The association said it will ask the Legislature in January to tailor the more-than-30-year-old state Public Records Act to make it tougher for people to file exhaustive public-disclosure requests.

James McMahan, policy director at the WASPC, pointed to a Pullman Police Department employee who recently spent 30 minutes to redact a 27-second video clip of sensitive information as an example of how labor-intensive the work can be.

“The only way to identify people in a video or an audio file is by watching or listening to it in real time. You can’t do a word search in a video, you can’t do a voice search in an audio,” McMahan said. “We’ve got to put a real body in a chair in front of a screen.”

McMahan said the association fully supports police officers being equipped with body cameras, but not until there is a change in the Public Records Act.

Bremerton Police Chief Steve Strachan said Wednesday that after a six-week trial, his department was ready to outfit officers with body cameras.

But the department decided against it because of far-reaching public-disclosure requests, including one from policevideo­

“We did get the any-and-all requests everyone else has gotten, but the fact is it [the video] was intended [by the requester] to be posted to a public website. That is a critical issue that needs to be resolved with the specific law in the state of Washington,” Strachan said.

Strachan emphasized he supports the state having “a well-meaning public-disclosure law.”

But, he said, the result of having such a law can violate the privacy rights of individual citizens, who will have their lives, their encounters with police and even their homes posted on the Internet.

“What is happening is that our well-intended public-disclosure law is driving this issue toward voyeurism and commercial exploitation,” Strachan said. “We’re not going to be part of it until it’s resolved.”

Seattle police spokesman Sgt. Sean Whitcomb said “the technology does not exist” for the department to “scrub” police videos of sensitive, or redactable information.”

The city’s chief technology officer, Michael Mattmiller, said the city receives about 6,000 public-disclosure requests each year.

“In the short time I have been here, it does seem the requests we’ve been receiving are increasing and are changing the nature of what we can provide. The Public Records Act is a tool to provide transparency; however, we need to come up with ways to work with requesters,” Mattmiller said.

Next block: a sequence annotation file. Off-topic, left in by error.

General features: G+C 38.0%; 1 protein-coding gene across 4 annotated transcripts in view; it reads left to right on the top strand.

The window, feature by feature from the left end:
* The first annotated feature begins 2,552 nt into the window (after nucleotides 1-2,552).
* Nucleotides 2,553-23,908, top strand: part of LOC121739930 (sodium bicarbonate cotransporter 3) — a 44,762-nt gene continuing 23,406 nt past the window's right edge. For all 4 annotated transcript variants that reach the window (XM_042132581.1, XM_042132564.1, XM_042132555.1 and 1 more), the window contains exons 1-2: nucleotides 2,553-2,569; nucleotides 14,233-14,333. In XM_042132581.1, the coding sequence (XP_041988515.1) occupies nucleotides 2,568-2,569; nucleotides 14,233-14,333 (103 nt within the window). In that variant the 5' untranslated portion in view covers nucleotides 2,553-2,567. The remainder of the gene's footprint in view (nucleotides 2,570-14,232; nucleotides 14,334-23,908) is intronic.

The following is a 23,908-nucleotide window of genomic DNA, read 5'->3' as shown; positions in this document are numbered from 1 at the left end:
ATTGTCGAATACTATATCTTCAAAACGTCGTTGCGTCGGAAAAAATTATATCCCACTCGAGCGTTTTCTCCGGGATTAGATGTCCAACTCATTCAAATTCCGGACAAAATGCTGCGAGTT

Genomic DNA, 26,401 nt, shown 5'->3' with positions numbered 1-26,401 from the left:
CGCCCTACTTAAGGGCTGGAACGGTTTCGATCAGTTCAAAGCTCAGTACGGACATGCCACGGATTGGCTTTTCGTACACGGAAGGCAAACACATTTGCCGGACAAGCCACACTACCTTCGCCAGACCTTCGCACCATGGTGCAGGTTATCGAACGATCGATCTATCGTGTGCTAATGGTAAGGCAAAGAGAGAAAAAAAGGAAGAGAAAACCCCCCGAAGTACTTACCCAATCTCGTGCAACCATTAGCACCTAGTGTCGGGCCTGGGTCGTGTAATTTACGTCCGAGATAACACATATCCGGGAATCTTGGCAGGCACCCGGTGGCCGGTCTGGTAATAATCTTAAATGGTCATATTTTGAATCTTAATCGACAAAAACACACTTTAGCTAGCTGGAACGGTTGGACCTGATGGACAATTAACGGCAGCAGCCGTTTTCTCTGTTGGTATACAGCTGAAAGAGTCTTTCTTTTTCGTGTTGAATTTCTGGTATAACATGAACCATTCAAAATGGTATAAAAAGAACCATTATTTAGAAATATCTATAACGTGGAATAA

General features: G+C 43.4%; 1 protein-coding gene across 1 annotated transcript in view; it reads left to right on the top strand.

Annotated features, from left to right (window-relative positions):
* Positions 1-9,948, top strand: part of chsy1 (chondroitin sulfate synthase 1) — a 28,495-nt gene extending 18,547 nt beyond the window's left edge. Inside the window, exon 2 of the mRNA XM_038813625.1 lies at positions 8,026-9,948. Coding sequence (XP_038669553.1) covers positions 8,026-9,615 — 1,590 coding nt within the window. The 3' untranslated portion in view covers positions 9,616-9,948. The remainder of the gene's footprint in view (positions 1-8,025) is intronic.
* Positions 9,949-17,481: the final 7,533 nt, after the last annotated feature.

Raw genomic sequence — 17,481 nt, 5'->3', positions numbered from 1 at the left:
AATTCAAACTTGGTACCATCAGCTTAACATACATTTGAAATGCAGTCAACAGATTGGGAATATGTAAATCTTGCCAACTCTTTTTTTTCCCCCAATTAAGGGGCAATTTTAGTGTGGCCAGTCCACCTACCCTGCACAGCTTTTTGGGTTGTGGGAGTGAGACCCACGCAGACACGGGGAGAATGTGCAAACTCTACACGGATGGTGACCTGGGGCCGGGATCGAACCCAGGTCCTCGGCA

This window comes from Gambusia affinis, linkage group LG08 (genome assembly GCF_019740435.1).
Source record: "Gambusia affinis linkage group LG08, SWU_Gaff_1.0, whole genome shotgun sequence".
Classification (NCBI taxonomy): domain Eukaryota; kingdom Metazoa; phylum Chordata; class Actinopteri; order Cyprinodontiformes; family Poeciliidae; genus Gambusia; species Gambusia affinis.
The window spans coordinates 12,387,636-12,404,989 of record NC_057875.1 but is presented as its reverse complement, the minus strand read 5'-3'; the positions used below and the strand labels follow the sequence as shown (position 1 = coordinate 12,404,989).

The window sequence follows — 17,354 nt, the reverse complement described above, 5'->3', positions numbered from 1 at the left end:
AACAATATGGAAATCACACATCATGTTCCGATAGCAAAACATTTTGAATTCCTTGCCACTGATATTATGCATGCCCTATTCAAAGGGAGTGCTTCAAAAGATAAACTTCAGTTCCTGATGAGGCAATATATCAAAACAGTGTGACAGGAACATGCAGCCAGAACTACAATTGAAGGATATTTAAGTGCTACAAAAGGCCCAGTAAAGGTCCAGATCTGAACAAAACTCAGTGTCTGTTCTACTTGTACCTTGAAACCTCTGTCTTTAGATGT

Recently, Mattmiller said, the city received a request for all email received and sent by city employees. If fulfilled, the request could cost the city $110 million in salary and take 1,376 years for one full-time employee to respond, he said.

“The challenge we have is we haven’t seen a request like this before,” said Mattmiller said. “We have 150 million emails we maintain.”

Michele Earl-Hubbard, a Seattle attorney who specializes in public-records law, said Wednesday she is wary of public officials when they complain the “sky is falling” in regard to public-disclosure requests.

Earl-Hubbard said officials have legal tools at their disposal to control large requests, such as delivering materials in installments and collecting copy fees with each release to make sure the requester is serious. Avenues also exist to protect privacy, she said.

Officials sometimes exaggerate the time and technical requirements required to produce records, and look for horror stories to persuade legislators of the need to change the law, Earl-Hubbard said.

Body cameras are one example, she said.

“They’re using this as kind of their poster-child thing,” Earl-Hubbard said.

Information from Seattle Times archives is included in this report. Jennifer Sullivan: 206-464-8294 or On Twitter @SeattleSullivan. Steve Miletich: 206-464-3302 or On Twitter @stevemiletich